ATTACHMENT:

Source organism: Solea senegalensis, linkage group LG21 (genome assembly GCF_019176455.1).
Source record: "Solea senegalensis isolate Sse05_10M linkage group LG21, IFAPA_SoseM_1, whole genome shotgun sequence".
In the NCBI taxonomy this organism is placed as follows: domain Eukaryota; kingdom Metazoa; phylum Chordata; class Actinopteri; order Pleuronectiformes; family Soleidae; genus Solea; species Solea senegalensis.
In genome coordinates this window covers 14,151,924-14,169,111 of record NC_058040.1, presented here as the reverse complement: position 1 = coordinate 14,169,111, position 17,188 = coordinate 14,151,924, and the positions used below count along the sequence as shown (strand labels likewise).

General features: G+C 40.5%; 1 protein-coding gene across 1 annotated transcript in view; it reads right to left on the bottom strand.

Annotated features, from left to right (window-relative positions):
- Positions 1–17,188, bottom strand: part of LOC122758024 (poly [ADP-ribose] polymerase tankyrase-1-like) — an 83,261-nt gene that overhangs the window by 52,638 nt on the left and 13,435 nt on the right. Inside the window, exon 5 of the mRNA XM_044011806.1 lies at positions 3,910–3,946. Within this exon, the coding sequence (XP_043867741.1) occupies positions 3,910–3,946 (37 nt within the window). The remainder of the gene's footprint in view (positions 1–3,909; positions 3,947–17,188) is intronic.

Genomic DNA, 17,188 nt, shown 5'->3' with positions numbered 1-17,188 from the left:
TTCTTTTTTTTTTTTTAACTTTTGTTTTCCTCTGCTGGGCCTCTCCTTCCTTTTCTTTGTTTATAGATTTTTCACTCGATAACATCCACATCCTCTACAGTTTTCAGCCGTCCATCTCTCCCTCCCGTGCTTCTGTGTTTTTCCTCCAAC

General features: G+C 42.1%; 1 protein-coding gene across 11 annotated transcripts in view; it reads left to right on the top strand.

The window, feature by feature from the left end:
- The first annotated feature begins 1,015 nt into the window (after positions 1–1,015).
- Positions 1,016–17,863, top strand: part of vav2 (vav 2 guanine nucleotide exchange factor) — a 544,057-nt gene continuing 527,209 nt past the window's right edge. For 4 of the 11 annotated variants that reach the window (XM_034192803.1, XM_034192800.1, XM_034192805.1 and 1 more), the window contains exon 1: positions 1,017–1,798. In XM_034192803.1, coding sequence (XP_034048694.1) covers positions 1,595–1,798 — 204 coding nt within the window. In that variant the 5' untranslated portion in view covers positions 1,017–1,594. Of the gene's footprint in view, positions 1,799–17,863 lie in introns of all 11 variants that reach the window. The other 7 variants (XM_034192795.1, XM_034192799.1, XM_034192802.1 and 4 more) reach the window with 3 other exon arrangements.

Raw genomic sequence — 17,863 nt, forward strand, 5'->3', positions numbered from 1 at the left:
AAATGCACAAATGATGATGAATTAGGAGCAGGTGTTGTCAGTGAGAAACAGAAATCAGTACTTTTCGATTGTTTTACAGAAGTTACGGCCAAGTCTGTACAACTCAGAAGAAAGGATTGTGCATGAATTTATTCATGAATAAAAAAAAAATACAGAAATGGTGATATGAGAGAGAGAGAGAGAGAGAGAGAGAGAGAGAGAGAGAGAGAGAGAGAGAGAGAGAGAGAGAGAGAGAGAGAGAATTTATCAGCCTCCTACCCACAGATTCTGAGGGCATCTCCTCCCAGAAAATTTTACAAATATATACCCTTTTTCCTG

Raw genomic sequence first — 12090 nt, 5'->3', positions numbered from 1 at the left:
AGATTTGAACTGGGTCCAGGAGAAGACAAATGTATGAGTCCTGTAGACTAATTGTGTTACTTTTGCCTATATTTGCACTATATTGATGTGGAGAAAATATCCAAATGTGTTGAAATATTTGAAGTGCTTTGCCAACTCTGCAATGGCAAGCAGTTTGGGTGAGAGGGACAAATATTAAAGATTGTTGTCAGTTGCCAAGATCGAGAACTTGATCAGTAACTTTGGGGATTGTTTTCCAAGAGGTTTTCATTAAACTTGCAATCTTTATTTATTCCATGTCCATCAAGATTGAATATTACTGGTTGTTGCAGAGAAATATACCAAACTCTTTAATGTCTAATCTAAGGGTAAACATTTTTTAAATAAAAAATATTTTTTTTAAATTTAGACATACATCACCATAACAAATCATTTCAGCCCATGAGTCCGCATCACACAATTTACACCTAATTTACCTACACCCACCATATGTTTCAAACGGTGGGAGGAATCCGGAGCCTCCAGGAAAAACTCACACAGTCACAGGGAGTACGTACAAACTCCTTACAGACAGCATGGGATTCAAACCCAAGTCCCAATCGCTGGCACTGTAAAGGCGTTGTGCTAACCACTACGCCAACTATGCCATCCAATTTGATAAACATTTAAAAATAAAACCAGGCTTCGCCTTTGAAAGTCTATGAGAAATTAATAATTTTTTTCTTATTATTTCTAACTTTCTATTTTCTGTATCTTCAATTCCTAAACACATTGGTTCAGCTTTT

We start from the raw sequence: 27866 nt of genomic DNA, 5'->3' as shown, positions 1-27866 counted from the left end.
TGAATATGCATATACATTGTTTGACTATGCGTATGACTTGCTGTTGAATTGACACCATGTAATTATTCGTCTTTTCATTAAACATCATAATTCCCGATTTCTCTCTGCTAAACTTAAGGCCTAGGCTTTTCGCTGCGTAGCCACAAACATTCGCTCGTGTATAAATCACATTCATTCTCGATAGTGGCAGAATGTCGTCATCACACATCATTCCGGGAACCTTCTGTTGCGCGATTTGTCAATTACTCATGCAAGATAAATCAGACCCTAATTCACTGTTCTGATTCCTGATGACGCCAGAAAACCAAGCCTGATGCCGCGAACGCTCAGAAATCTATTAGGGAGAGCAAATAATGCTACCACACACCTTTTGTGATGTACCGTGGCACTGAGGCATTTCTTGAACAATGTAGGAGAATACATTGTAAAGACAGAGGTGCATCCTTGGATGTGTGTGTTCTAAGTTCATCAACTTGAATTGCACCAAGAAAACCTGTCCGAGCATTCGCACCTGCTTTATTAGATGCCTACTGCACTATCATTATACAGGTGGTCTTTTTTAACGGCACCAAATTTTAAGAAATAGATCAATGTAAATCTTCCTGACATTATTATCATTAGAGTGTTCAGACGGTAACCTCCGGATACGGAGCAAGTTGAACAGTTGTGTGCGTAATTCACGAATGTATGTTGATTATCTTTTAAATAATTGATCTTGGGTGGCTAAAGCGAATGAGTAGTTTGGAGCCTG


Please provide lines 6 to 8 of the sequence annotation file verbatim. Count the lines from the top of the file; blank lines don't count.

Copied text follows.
Annotated features, from left to right (window-relative positions):
- Positions 1–17,188, bottom strand: part of LOC122758024 (poly [ADP-ribose] polymerase tankyrase-1-like) — an 83,261-nt gene that overhangs the window by 52,638 nt on the left and 13,435 nt on the right. Inside the window, exon 5 of the mRNA XM_044011806.1 lies at positions 3,910–3,946. Within this exon, the coding sequence (XP_043867741.1) occupies positions 3,910–3,946 (37 nt within the window). The remainder of the gene's footprint in view (positions 1–3,909; positions 3,947–17,188) is intronic.

Genomic DNA, 17,188 nt, shown 5'->3' with positions numbered 1-17,188 from the left: